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golf-like game is recorded as taking place on 26 February 1297, in the Netherlands, in a city called Loenen aan de Vecht, where the Dutch played a game with a stick and leather ball. The winner was whoever hit the ball with the least number of strokes into a target several hundred yards away. Some scholars argue that this game of putting a small ball in a hole in the ground using golf clubs was also played in 17th-century Netherlands and that this predates the game in Scotland. There are also other reports of earlier accounts of a golf-like game from continental Europe.
In April 2005, new evidence re-invigorated the debate concerning the origins of golf. Recent evidence unearthed by Prof. Ling Hongling of Lanzhou University suggests that a game similar to modern-day golf was played in China since Southern Tang Dynasty, 500 years before golf was 1st mentioned in Scotland.
Dōngxuān Records (Chinese: 東軒錄) from the Song Dynasty (960–1279) describes The game called chuíwán (捶丸) and also includes drawings of the game. It was played with 10 clubs including a cuanbang, pubang, and shaobang, which are comparable to a driver, two-wood, and three-wood. Clubs were inlaid with jade and gold, suggesting chuíwán was for the wealthy. Chinese archive includes references to a Southern Tang official who asked his daughter to dig holes as a target. Ling suggested chuíwán was exported to Europe and then Scotland by Mongolian travellers in the late Middle Ages.
 Early golf in Scotland
The modern game of golf is generally considered to be a Scottish invention. A spokesman for the Royal and Ancient Golf Club of St. Andrews, one of the oldest Scottish golf organisations, said “Stick and ball games have been around for many centuries, but golf as we know it today, played over 17 holes, clearly originated in Scotland.” The word golf, or in Scots gouf, is usually thought to be a Scots alteration of Dutch “colf” or “colve” meaning “stick, “club”, “bat”, itself related to the Proto-Germanic language *kulth- as found in Old Norse kolfr meaning “bell clapper”, and the German Kolben meaning “mace or club”. The Dutch term Kolven refers to a related sport.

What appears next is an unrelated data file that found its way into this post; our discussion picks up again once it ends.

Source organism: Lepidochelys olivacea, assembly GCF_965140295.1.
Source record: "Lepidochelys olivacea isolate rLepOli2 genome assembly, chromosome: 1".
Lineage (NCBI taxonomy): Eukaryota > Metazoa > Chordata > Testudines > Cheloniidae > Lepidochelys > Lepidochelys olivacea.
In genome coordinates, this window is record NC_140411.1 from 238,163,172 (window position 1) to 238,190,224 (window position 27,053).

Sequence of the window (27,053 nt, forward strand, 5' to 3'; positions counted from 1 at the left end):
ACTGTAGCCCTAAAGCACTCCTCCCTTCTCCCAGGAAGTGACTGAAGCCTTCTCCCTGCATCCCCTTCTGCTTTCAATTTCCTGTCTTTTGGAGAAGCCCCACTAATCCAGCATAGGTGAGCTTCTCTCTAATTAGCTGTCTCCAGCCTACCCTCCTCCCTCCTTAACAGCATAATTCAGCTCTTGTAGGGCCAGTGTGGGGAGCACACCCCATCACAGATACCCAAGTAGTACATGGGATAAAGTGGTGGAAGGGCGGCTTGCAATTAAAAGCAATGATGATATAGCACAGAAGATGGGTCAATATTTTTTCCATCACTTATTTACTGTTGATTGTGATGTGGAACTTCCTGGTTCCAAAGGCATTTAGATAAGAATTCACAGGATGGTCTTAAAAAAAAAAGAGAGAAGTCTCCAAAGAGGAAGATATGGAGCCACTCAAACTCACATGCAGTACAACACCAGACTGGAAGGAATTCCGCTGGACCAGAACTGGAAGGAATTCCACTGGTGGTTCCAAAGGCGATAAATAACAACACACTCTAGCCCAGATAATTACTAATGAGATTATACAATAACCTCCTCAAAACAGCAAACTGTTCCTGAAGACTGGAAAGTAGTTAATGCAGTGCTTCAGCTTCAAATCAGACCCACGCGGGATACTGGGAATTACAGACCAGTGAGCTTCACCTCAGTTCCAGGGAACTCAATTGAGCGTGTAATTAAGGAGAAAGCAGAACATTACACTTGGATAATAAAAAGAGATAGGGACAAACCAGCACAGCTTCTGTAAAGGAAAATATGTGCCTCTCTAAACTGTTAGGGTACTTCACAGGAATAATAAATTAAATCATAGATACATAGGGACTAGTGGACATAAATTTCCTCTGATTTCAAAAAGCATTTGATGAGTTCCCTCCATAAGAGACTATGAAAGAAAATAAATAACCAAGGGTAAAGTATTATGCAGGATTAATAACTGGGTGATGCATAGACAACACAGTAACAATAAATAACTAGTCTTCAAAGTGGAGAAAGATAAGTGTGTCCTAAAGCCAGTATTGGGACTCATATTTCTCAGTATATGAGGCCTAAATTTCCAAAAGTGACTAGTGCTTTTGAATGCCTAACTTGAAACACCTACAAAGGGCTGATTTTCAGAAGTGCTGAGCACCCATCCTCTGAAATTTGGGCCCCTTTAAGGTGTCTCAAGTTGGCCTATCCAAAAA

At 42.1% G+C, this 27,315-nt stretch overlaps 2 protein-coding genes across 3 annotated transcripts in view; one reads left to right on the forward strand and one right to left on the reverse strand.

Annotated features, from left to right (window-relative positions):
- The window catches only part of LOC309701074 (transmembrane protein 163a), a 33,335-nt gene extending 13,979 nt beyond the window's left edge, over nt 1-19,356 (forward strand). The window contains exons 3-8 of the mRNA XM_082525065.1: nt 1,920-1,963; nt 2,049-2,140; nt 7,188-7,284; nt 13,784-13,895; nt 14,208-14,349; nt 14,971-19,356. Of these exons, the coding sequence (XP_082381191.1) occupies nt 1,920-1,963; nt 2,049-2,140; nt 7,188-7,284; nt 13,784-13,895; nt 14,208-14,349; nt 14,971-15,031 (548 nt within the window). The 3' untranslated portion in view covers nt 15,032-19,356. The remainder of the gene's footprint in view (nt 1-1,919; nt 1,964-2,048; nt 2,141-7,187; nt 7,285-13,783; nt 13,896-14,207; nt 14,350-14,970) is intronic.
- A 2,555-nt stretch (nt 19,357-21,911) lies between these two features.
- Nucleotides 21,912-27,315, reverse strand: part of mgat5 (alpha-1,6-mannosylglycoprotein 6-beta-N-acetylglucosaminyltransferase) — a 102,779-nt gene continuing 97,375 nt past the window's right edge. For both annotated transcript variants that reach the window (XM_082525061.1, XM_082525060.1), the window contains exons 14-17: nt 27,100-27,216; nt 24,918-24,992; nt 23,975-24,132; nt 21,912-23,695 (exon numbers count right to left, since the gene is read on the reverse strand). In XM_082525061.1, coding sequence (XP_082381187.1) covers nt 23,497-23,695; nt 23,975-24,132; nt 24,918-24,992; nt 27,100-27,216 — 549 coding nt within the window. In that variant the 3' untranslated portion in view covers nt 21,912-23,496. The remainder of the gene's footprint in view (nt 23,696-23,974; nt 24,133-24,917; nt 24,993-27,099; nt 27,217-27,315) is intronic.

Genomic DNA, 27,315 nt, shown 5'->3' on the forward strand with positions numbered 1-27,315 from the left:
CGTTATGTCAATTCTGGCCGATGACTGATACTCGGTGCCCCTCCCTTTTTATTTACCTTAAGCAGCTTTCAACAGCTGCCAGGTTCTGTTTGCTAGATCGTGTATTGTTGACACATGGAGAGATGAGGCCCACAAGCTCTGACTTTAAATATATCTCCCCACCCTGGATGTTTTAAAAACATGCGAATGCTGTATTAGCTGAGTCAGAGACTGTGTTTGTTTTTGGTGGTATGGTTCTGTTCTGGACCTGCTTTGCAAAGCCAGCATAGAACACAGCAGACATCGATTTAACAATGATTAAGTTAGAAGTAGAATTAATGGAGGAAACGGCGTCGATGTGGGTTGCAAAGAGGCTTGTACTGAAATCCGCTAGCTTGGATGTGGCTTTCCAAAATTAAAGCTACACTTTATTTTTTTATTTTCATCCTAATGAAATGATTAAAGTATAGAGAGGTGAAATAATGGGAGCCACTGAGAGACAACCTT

The first documented mention of golf in Scotland appears in a 1457 Act of the Scottish Parliament, an edict issued by king James II of Scotland prohibiting the playing of the games of gowf and football as these were a distraction from archery practice for military purposes. Bans were again imposed in Acts of 1471 and 1491, with golf being described as “an unprofitable sport”. Mary, Queen of Scots, was accused by her political enemies of playing golf, after her second husband Henry Stuart, Lord Darnley, was murdered in 1567. George Buchanan subsequently wrote that she had been playing “sports that were clearly unsuitable to women”. Golf was banned again by parliament under king James IV of Scotland, but golf clubs and balls were bought for him in 1502 when he was visiting Perth, and on subsequent occasions when he was in St Andrews and Edinburgh.
By Syed Awais Ali,